Three stars for finishing. Now learn something from it and try again. Why? Because there's something there that hasn't yet been developed, called Voice. Don't stop. (Unless you're the potential reader.)
Some people are multi-talented, and this author is one! Plus he's got a self-deprecating sense of humor, which only the most confident people pull off (or even try ...). He describes himself as a filmmaker but then immediately humbles the title by saying, basically, in Los Angeles, EveryOne's a 'filmmaker'. His delivery is clear & basic but not so basic you want to tear your hair out, which is helped also by a steady pace when delivering new info. This is not a book about what cameras to buy or technical advice, but about basic yet hugely important info everyone must learn, practice, relearn and then deliver in order to create a video 'that doesn't suck'. For example, he says it's crucial to "use your feet" to get "the whites of their eyes" (two tips here - don't use your zoom, instead use your feet & always try to get so close to people that you can see the whites in their eyes). Many more tips too.
This is a classy professional with a great sense of humor (he dedicates the book to his partner, adding, something like 'by now, you really deserve a statue' or something, instead of his dedication). His delivery is fun, not overdone. And if you're someone interested in learning more about the law of attraction in action, this guy's an example. You just know he focuses more on what he's grateful for than complaints, a worthwhile goal for us all. Sincere & fun-loving. I'd want to go on a shoot with this teacher, which, in part, is the 'likeability' factor in action too. But nothing superficial; nice.
Just by listening, your mood will be lifted. Basically his book content is an example of his video philosophy: If you're bored with what you're shooting (or writing, talking about), then your audience will be bored too. When in doubt, cut it out. The tips he suggests ensure you will snag exciting content/images. So, tips that are timely and well worth repeated listening, plus you get a narrator that exudes a certain je ne sais quoi. Live, learn & keep editing to ensure your visual&audio memories, how-to's, and/or blockbusters just don't suck.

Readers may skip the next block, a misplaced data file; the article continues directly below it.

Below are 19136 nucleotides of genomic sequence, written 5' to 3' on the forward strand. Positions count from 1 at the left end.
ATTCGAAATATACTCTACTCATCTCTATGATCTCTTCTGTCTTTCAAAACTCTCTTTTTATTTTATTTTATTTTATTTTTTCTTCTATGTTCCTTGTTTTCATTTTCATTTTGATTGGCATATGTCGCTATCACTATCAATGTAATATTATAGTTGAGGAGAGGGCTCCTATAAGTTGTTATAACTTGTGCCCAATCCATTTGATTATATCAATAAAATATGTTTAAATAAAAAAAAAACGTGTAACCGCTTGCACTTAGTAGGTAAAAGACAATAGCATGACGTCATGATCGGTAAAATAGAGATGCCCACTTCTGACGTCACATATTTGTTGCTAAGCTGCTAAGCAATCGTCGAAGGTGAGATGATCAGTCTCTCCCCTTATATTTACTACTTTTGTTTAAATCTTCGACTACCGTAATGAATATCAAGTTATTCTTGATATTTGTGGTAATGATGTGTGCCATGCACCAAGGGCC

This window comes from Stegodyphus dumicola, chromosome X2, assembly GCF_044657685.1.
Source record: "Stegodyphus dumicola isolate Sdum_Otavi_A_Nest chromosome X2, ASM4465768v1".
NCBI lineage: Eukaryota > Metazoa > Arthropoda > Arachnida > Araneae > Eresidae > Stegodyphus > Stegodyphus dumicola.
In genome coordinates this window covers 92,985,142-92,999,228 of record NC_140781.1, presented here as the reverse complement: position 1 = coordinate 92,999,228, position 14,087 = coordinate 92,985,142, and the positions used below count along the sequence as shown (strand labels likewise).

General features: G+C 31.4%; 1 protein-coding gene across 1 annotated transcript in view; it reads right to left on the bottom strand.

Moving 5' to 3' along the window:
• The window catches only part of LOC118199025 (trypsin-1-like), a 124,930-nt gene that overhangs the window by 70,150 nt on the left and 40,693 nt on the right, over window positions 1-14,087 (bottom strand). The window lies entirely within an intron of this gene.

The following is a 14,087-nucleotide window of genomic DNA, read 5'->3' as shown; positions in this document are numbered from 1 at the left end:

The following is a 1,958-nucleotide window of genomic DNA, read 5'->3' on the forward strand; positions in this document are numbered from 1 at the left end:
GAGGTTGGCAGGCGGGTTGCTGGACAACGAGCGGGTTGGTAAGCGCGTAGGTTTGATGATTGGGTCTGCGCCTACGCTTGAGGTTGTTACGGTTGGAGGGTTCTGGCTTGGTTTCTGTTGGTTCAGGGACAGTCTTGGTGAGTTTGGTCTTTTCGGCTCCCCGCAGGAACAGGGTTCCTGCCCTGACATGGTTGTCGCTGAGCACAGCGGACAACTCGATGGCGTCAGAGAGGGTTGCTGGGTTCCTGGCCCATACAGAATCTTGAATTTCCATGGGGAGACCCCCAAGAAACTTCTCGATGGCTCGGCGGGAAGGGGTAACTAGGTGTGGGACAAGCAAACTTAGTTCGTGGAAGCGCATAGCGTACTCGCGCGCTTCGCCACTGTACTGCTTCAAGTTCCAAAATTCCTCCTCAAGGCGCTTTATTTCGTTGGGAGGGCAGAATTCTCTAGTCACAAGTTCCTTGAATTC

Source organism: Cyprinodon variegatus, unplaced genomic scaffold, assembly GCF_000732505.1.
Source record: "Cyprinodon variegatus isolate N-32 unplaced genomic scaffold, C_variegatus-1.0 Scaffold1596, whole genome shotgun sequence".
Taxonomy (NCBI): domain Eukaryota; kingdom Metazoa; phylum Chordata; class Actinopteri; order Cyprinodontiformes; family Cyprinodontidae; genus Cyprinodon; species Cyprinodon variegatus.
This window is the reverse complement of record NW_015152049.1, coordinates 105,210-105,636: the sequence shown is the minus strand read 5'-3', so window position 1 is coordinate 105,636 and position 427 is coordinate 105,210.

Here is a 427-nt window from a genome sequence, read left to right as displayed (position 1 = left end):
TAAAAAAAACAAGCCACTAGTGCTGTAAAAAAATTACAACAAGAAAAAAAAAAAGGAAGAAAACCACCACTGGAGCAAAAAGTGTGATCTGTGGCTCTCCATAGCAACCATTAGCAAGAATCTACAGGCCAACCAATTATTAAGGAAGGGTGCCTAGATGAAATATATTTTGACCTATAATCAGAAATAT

Here's a new author who feels the need to introduce a Novel. Come on, man. Let your book speak for itself. And if you NEED to hear your voice, More, do it at the end, and let an Audible editor interview you. But don't stop our anticipation in its tracks to hear mundane stuff. That's like a character (on film) who suddenly breaks out of character and starts talking directly to the viewer by looking directly into the camera. Jarring! And then when we hear the 'important' reason why you decided to do this (Hamm), you then become irritating. Please don't ply us/the readers with your administrative decision making about whether or not the book is open-ended, or why, as a writer, you decided to resolve all the character's/s' issues! It not only breaks the flow, but forces, yes FORCES the listener to listen to, well, boring crud. From what the reviews show, the book really should be enough. Wait at least until the end of the book, except in cases where the reader truly must know your process as part of the introduction. Most of all, always, or LISTEN TO, your editor. Now I'll try to read the darn book, again.